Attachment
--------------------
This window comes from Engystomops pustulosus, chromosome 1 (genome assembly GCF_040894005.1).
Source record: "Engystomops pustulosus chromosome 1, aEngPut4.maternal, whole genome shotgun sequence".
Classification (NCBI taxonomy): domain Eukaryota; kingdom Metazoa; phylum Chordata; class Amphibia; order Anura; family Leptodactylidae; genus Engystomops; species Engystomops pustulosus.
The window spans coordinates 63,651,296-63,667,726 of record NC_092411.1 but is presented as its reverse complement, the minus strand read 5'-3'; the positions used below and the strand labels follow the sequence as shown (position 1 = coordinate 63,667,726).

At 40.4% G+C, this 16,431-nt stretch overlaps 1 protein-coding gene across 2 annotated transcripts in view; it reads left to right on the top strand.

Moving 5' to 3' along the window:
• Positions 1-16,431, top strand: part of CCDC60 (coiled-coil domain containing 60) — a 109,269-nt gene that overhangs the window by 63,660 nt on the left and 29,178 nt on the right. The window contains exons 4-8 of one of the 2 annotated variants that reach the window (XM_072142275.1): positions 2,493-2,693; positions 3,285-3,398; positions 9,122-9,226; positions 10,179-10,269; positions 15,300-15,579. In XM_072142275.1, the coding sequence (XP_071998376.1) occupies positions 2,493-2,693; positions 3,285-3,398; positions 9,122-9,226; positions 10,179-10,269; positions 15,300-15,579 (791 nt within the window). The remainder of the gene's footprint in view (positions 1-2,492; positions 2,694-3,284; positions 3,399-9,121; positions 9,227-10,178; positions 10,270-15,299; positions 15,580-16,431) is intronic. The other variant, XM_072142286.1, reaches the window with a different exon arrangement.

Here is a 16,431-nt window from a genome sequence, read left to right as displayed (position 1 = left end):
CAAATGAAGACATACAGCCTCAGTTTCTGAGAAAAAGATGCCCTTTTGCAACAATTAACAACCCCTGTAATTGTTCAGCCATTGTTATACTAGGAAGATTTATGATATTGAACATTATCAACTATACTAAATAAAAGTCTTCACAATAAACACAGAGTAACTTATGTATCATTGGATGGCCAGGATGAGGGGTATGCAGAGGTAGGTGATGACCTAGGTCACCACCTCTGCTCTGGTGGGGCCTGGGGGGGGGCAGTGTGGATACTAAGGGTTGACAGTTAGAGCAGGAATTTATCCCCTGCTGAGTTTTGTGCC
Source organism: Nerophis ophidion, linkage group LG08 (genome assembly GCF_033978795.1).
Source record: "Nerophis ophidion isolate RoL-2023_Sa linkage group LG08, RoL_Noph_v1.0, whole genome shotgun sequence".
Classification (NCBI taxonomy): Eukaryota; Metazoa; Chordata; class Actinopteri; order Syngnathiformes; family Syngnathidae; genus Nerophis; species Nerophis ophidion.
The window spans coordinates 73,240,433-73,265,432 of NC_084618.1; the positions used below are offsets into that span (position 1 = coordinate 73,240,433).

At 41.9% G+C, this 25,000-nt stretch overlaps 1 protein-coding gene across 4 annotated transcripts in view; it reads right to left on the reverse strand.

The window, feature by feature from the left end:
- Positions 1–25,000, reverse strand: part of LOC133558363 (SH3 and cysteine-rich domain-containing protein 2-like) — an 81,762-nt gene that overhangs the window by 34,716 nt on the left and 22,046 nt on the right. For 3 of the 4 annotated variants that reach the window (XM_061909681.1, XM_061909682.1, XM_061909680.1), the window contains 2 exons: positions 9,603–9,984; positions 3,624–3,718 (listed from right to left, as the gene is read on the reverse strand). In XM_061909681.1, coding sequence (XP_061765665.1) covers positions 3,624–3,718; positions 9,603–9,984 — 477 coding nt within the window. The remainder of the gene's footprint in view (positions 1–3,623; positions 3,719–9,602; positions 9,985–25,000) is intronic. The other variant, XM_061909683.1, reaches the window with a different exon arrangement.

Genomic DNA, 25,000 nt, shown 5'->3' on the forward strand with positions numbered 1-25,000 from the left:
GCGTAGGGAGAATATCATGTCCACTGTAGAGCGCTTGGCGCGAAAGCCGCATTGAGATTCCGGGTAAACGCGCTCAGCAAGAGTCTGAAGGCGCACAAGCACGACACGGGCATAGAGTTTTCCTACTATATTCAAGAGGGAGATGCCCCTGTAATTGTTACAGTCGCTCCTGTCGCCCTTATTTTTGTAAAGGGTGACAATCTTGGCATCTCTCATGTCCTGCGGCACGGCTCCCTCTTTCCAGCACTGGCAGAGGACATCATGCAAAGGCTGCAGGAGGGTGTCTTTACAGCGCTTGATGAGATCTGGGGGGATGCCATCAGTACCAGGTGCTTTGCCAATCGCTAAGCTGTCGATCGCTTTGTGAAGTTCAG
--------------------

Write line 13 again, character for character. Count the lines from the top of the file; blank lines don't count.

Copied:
The window spans coordinates 73,240,433-73,265,432 of NC_084618.1; the positions used below are offsets into that span (position 1 = coordinate 73,240,433).